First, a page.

How We Learn
Why Brains Learn Better Than Any Machine . . . for Now
An illuminating dive into the latest science on our brain's remarkable learning abilities and the potential of the machines we program to imitate them
The human brain is an extraordinary machine. Its ability to process information and adapt to circumstances by reprogramming itself is unparalleled and it remains the best source of inspiration for recent developments in artificial intelligence. In How We Learn, Stanislas Dehaene decodes the brain's biological mechanisms, delving into the neuronal, synaptic, and molecular processes taking place. He explains why youth is such a sensitive period, during which brain plasticity is maximal, but assures us that our abilities continue into adulthood and that we can enhance our learning and memory at any age. We can all learn to learn by taking maximal advantage of the four pillars of the brain's learning algorithm: attention, active engagement, error feedback, and consolidation.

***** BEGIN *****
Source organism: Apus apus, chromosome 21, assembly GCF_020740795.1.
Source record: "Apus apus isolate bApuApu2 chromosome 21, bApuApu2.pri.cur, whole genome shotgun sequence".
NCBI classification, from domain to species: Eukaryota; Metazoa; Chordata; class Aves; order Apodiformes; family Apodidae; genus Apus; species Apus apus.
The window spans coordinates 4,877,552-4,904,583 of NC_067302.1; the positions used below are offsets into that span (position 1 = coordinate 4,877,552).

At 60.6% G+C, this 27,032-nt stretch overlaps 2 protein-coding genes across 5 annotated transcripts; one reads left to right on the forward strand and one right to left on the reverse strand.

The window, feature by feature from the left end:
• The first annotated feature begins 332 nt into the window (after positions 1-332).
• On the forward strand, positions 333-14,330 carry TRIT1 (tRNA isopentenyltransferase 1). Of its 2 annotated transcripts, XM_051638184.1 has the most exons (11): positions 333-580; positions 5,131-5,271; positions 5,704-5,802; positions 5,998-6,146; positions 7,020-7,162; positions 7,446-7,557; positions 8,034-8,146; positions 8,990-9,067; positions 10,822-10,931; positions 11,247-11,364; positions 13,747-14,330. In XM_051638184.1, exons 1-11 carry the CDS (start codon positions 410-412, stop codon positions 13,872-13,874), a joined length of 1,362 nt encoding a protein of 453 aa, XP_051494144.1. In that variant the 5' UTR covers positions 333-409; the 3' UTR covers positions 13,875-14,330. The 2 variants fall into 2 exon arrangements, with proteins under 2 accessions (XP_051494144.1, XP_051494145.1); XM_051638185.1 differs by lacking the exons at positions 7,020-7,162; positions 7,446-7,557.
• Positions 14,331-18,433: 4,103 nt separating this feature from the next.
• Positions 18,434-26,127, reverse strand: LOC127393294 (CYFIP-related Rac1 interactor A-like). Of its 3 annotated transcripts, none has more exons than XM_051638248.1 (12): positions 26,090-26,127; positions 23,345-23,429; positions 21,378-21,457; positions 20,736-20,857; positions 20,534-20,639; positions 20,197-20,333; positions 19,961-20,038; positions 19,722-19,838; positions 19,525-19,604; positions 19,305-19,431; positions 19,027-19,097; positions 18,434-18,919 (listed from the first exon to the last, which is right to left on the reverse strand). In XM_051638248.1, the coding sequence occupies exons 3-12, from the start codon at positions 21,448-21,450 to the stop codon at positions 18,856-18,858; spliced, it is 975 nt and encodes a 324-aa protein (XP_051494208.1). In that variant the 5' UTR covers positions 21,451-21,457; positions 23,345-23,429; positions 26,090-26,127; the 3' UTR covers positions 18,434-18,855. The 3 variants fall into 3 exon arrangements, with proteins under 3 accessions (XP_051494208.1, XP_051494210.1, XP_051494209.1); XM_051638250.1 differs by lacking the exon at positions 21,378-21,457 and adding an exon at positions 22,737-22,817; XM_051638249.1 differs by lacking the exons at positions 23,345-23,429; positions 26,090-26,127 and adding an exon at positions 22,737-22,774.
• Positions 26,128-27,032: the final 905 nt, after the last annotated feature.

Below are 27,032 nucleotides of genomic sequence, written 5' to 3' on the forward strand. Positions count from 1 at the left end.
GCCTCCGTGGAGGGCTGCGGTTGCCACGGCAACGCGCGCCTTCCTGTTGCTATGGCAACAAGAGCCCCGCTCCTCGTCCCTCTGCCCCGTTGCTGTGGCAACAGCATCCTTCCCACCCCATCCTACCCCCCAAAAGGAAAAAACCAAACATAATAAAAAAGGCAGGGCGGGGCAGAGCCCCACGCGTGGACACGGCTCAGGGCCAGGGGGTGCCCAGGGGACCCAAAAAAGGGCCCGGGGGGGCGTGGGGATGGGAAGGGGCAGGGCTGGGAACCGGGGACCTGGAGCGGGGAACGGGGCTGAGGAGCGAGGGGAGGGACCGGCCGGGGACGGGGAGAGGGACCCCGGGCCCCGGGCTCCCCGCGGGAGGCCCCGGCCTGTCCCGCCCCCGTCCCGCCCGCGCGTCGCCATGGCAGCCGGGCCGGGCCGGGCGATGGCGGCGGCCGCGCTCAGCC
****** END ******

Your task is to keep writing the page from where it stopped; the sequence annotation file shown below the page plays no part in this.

The exciting advancements in artificial intelligence of the last twenty years reveal just as much about our remarkable abilities as they do about the potential of machines. How We Learn finds the boundary of computer science, neurobiology, and cognitive psychology to explain how learning really works and how to make the best use of the brain's learning algorithms, in our schools and universities, as well as in everyday life.